The legacy of Margaret Thatcher includes the premature death of many of our people and a continuing legacy of suffering, a group of public health academics has claimed.
Dr Alex Scott-Samuel and colleagues from the Universities of Durham, West of Scotland, Glasgow and Edinburgh, sourced data from over 70 existing research papers, which concludes that as a result of unnecessary unemployment, welfare cuts and damaging housing policies, the former prime minister’s legacy “includes the unnecessary and unjust premature death of many British citizens, together with a substantial and continuing burden of suffering and loss of well-being.”
Speaking about the figures, Dr Scott-Samuel said: “Towards the end of the 1980s we were seeing around 500 excess deaths each year from chronic liver disease and cirrhosis. We also know that there were 2,500 excess deaths per year as a result of unemployment caused by Thatcher's policies. And these premature deaths represent just the tip of an immense iceberg of sickness and suffering resulting from Thatcherism."
The article also cites evidence including the increase in income inequality under Thatcher - the richest 0.01% of society had 28 times the mean national average income in 1978 but 70 times the average in 1990, and the rise in UK poverty rates from 6.7% in 1975 to 12% in 1985.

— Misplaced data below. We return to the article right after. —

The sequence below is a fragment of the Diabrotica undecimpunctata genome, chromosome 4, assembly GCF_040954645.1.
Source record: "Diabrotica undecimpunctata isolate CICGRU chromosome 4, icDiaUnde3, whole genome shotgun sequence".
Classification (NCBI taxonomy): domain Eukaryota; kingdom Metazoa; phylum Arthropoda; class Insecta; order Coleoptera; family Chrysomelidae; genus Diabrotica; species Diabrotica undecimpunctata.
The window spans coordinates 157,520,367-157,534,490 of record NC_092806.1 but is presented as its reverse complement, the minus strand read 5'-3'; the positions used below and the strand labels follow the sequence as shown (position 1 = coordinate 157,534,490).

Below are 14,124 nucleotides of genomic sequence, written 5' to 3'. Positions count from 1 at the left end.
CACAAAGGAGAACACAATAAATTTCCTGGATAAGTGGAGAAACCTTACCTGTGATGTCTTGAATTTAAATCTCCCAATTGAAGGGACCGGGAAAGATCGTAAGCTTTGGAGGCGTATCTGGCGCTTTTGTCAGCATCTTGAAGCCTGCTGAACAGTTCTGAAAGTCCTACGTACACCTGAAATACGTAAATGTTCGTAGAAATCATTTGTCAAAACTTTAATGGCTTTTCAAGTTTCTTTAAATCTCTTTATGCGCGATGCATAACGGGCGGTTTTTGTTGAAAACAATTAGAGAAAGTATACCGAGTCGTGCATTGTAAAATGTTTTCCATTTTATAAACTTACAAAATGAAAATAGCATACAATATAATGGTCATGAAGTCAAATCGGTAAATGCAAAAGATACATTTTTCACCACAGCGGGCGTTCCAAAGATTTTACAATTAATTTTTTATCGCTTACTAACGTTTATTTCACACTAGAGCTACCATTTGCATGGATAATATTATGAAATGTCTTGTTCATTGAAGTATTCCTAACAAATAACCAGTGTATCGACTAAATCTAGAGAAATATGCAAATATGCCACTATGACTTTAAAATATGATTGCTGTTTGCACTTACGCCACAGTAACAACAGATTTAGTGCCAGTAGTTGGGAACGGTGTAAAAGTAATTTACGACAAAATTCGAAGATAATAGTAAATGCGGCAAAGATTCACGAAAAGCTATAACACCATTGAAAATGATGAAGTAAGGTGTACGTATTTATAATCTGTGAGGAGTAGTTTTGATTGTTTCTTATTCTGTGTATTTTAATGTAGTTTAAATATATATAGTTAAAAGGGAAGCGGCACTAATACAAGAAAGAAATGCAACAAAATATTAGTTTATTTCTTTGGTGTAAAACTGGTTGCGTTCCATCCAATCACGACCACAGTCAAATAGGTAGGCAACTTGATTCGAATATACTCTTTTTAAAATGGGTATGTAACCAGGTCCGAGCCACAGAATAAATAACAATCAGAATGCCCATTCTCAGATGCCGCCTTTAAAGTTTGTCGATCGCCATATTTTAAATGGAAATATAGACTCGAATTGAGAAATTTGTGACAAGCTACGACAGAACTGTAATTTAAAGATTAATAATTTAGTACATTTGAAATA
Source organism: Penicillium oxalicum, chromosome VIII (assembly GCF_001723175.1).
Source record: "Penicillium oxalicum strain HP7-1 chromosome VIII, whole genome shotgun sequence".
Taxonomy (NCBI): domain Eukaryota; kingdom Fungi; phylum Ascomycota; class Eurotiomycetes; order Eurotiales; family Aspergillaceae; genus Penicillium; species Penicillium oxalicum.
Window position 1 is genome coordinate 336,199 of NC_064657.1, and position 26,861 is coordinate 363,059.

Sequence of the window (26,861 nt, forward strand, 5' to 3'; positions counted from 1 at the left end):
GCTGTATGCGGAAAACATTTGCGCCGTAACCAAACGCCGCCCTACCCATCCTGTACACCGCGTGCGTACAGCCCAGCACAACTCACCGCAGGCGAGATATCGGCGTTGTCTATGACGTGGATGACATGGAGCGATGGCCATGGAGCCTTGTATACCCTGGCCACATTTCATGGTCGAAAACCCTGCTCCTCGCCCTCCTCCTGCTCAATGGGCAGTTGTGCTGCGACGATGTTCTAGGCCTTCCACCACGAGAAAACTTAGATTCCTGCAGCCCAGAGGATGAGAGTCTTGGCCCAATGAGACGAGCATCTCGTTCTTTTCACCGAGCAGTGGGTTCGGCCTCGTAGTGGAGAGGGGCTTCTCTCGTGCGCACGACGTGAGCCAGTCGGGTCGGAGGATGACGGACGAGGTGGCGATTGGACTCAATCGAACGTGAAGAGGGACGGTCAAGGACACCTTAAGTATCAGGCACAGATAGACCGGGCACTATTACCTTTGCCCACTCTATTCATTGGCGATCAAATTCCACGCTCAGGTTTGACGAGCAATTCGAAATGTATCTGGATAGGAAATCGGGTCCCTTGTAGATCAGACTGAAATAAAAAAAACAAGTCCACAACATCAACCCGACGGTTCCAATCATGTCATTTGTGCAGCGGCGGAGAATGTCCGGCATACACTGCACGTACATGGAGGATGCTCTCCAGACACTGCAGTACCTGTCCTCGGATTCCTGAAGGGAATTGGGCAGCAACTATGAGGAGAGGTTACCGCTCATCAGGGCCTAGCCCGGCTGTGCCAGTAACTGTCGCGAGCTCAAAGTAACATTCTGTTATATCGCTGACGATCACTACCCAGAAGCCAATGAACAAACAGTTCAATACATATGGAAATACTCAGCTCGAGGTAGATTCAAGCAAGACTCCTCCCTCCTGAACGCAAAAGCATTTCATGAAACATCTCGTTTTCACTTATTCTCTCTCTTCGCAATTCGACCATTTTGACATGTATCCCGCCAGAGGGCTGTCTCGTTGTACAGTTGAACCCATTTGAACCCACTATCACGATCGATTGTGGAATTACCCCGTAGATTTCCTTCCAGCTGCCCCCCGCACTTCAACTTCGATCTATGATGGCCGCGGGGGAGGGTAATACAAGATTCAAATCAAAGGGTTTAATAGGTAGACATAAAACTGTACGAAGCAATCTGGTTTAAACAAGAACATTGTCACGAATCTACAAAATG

It argues that “Thatcher’s governments wilfully engineered an economic catastrophe across large parts of Britain” by dismantling traditional industries such as coal and steel in order to undermine the power of working class organisations, such as unions.
This ultimately fed through into growing regional disparities in health standards and life expectancy, as well as greatly increased inequalities between the richest and poorest in society.
The researchers use figures from bodies such as the Office for National Statistics and the World Health Organisation, which show high levels of alcohol and drug-related mortality and a rise in deaths from violence and suicide, as evidence of health problems caused by rising inequality during the Thatcher years.
Whilst the NHS was relatively untouched by Thatcher's policies, the authors point to policy changes in healthcare such as outsourcing hospital cleaners, which removed "a friendly, reassuring presence" from hospital wards, led to increases in hospital acquired infections, and laid the ground for further privatisation under the future Labour and Coalition governments.
Dr Scott-Samuel said: “The policies of successive Thatcher governments are at the heart of the attacks on the NHS, the welfare state and local authority services by the coalition government. It is clear that Thatcher's wholesale changes to the British economy created massive regional and social inequalities which are continuing to have a direct impact on people’s health at the present time.”
The paper has been published in the International Journal of Health Services.